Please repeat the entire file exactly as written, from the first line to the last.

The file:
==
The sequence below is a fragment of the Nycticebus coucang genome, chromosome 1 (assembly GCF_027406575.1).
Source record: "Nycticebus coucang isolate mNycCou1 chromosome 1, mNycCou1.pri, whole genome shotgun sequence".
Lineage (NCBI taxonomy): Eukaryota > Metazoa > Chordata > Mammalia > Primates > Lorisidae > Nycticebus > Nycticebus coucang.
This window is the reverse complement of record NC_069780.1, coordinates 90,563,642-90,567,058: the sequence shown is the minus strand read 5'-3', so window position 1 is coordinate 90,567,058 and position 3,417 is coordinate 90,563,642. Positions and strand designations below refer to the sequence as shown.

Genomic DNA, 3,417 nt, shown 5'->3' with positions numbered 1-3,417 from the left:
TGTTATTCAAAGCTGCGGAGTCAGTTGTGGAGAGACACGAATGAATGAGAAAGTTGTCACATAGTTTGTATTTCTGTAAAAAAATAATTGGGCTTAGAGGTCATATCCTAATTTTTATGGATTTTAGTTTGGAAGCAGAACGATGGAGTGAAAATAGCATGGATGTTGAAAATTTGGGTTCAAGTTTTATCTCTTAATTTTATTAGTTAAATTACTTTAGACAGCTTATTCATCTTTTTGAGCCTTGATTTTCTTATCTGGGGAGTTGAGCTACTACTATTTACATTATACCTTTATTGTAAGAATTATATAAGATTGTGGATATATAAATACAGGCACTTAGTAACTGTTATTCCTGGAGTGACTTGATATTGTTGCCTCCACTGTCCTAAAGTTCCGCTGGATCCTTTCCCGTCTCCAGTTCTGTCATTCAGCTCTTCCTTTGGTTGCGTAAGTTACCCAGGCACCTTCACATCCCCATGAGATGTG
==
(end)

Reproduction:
The sequence below is a fragment of the Nycticebus coucang genome, chromosome 1 (assembly GCF_027406575.1).
Source record: "Nycticebus coucang isolate mNycCou1 chromosome 1, mNycCou1.pri, whole genome shotgun sequence".
Lineage (NCBI taxonomy): Eukaryota > Metazoa > Chordata > Mammalia > Primates > Lorisidae > Nycticebus > Nycticebus coucang.
This window is the reverse complement of record NC_069780.1, coordinates 90,563,642-90,567,058: the sequence shown is the minus strand read 5'-3', so window position 1 is coordinate 90,567,058 and position 3,417 is coordinate 90,563,642. Positions and strand designations below refer to the sequence as shown.

Genomic DNA, 3,417 nt, shown 5'->3' with positions numbered 1-3,417 from the left:
TGTTATTCAAAGCTGCGGAGTCAGTTGTGGAGAGACACGAATGAATGAGAAAGTTGTCACATAGTTTGTATTTCTGTAAAAAAATAATTGGGCTTAGAGGTCATATCCTAATTTTTATGGATTTTAGTTTGGAAGCAGAACGATGGAGTGAAAATAGCATGGATGTTGAAAATTTGGGTTCAAGTTTTATCTCTTAATTTTATTAGTTAAATTACTTTAGACAGCTTATTCATCTTTTTGAGCCTTGATTTTCTTATCTGGGGAGTTGAGCTACTACTATTTACATTATACCTTTATTGTAAGAATTATATAAGATTGTGGATATATAAATACAGGCACTTAGTAACTGTTATTCCTGGAGTGACTTGATATTGTTGCCTCCACTGTCCTAAAGTTCCGCTGGATCCTTTCCCGTCTCCAGTTCTGTCATTCAGCTCTTCCTTTGGTTGCGTAAGTTACCCAGGCACCTTCACATCCCCATGAGATGTG